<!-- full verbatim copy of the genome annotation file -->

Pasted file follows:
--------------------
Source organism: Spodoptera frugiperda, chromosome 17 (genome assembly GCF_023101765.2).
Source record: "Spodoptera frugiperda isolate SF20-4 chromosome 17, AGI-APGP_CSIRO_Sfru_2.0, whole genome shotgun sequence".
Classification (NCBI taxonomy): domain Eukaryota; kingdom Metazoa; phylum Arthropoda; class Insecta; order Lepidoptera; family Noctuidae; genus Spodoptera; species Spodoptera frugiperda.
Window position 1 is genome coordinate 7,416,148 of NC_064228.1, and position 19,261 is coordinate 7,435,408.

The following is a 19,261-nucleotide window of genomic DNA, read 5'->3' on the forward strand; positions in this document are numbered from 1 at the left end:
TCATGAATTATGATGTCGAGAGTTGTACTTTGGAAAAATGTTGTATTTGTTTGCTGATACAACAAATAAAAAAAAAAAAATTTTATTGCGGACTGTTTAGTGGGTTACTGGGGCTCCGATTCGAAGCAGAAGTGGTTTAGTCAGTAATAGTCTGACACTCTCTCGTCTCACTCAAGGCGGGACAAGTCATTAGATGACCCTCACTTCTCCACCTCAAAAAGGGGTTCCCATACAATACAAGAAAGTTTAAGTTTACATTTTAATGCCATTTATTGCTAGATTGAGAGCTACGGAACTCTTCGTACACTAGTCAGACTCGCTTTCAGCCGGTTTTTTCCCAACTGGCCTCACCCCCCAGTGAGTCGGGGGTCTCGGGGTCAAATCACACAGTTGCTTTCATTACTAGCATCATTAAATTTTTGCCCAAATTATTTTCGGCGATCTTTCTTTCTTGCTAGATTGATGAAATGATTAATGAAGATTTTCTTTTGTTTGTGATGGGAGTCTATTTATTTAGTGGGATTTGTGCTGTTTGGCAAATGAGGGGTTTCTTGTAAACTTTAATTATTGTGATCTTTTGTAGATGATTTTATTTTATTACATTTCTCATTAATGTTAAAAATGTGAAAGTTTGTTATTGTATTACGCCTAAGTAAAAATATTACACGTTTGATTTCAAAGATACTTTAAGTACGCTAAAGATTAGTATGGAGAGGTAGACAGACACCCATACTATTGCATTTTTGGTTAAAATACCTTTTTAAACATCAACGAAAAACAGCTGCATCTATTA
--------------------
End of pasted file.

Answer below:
Source organism: Spodoptera frugiperda, chromosome 17 (genome assembly GCF_023101765.2).
Source record: "Spodoptera frugiperda isolate SF20-4 chromosome 17, AGI-APGP_CSIRO_Sfru_2.0, whole genome shotgun sequence".
Classification (NCBI taxonomy): domain Eukaryota; kingdom Metazoa; phylum Arthropoda; class Insecta; order Lepidoptera; family Noctuidae; genus Spodoptera; species Spodoptera frugiperda.
Window position 1 is genome coordinate 7,416,148 of NC_064228.1, and position 19,261 is coordinate 7,435,408.

The following is a 19,261-nucleotide window of genomic DNA, read 5'->3' on the forward strand; positions in this document are numbered from 1 at the left end:
TCATGAATTATGATGTCGAGAGTTGTACTTTGGAAAAATGTTGTATTTGTTTGCTGATACAACAAATAAAAAAAAAAAAATTTTATTGCGGACTGTTTAGTGGGTTACTGGGGCTCCGATTCGAAGCAGAAGTGGTTTAGTCAGTAATAGTCTGACACTCTCTCGTCTCACTCAAGGCGGGACAAGTCATTAGATGACCCTCACTTCTCCACCTCAAAAAGGGGTTCCCATACAATACAAGAAAGTTTAAGTTTACATTTTAATGCCATTTATTGCTAGATTGAGAGCTACGGAACTCTTCGTACACTAGTCAGACTCGCTTTCAGCCGGTTTTTTCCCAACTGGCCTCACCCCCCAGTGAGTCGGGGGTCTCGGGGTCAAATCACACAGTTGCTTTCATTACTAGCATCATTAAATTTTTGCCCAAATTATTTTCGGCGATCTTTCTTTCTTGCTAGATTGATGAAATGATTAATGAAGATTTTCTTTTGTTTGTGATGGGAGTCTATTTATTTAGTGGGATTTGTGCTGTTTGGCAAATGAGGGGTTTCTTGTAAACTTTAATTATTGTGATCTTTTGTAGATGATTTTATTTTATTACATTTCTCATTAATGTTAAAAATGTGAAAGTTTGTTATTGTATTACGCCTAAGTAAAAATATTACACGTTTGATTTCAAAGATACTTTAAGTACGCTAAAGATTAGTATGGAGAGGTAGACAGACACCCATACTATTGCATTTTTGGTTAAAATACCTTTTTAAACATCAACGAAAAACAGCTGCATCTATTA